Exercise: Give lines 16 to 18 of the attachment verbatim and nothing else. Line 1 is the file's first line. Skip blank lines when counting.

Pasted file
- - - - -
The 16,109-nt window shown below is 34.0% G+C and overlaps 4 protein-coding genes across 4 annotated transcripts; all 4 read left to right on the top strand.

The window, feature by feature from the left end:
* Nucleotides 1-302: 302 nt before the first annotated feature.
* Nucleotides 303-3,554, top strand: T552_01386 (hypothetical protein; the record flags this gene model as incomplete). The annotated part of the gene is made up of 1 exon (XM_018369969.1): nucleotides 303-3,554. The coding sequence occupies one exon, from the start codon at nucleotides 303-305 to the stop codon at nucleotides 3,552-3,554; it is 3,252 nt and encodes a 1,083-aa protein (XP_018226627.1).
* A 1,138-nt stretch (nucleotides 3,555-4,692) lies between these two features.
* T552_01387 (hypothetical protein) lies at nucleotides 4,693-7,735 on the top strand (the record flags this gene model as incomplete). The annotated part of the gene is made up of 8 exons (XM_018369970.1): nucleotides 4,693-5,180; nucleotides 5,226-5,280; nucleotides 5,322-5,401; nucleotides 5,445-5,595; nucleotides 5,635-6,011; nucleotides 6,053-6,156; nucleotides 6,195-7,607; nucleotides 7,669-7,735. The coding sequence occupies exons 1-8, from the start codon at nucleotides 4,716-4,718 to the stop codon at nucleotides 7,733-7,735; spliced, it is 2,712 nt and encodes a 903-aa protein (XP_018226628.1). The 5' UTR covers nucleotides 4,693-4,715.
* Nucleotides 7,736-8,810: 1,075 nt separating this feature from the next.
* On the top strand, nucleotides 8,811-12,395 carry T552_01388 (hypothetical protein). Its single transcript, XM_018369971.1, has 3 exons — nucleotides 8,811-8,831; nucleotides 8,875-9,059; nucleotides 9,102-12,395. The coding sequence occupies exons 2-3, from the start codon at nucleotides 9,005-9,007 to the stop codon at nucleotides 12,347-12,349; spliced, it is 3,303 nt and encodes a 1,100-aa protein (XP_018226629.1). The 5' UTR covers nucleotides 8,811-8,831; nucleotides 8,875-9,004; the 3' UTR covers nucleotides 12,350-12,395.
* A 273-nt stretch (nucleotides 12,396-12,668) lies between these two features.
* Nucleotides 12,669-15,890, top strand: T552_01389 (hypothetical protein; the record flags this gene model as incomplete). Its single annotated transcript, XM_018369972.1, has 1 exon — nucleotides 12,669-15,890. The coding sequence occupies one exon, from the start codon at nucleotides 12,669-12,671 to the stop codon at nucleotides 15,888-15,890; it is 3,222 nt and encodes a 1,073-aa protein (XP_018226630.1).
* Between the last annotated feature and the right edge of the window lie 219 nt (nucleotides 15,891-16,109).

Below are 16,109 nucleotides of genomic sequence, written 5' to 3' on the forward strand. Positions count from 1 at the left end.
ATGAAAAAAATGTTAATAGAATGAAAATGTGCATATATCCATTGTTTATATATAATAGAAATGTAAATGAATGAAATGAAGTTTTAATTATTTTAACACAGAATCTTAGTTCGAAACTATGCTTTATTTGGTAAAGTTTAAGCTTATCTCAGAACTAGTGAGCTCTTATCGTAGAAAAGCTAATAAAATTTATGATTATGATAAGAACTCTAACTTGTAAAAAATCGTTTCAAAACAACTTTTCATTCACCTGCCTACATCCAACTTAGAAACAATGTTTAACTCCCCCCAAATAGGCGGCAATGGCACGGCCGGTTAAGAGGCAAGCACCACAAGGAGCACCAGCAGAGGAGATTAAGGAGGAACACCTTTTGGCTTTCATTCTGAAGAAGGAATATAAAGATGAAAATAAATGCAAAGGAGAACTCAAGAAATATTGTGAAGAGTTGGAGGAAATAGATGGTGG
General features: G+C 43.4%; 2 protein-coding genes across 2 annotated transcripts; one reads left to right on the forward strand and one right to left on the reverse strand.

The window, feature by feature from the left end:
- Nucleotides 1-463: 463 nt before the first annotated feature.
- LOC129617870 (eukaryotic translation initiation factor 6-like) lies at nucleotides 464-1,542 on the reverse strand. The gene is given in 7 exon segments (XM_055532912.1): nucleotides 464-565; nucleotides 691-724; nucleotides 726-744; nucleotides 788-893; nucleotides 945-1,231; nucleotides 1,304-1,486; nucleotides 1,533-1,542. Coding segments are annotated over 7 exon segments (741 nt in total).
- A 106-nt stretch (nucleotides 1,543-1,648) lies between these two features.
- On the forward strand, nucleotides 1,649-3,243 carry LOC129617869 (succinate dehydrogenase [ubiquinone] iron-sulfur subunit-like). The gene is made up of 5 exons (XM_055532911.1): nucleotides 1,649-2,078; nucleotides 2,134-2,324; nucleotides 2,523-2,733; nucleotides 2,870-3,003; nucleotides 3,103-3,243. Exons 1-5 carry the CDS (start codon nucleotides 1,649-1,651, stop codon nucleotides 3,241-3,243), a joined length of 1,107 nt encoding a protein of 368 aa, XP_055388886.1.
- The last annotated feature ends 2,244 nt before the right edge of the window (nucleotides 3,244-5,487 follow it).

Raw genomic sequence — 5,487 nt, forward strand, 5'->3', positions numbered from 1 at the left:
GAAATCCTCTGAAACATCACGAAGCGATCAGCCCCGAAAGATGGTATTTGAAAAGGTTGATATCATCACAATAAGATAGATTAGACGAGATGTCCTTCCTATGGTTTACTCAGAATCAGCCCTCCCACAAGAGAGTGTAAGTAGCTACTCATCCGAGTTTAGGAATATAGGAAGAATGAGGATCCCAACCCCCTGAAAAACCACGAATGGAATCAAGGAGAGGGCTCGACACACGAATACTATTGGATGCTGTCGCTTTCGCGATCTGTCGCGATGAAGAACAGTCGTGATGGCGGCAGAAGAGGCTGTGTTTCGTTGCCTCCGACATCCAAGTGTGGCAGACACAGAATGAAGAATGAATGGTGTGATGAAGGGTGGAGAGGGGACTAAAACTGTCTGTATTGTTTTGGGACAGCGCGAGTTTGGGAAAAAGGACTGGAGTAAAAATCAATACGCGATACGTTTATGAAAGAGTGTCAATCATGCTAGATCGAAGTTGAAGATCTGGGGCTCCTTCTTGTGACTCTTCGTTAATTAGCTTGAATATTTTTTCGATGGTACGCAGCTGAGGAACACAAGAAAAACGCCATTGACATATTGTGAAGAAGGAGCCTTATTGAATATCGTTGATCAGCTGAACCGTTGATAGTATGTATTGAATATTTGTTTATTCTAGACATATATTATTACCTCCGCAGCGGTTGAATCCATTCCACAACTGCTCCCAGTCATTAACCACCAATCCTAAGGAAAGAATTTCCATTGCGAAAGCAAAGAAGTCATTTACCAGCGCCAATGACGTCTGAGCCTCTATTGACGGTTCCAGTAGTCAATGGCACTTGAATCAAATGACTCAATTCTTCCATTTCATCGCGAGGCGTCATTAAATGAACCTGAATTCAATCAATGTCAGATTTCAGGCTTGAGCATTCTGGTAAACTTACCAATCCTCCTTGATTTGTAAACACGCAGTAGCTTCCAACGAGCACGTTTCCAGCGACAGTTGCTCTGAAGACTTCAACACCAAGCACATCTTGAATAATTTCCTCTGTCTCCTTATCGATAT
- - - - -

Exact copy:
- Nucleotides 1-463: 463 nt before the first annotated feature.
- LOC129617870 (eukaryotic translation initiation factor 6-like) lies at nucleotides 464-1,542 on the reverse strand. The gene is given in 7 exon segments (XM_055532912.1): nucleotides 464-565; nucleotides 691-724; nucleotides 726-744; nucleotides 788-893; nucleotides 945-1,231; nucleotides 1,304-1,486; nucleotides 1,533-1,542. Coding segments are annotated over 7 exon segments (741 nt in total).
- A 106-nt stretch (nucleotides 1,543-1,648) lies between these two features.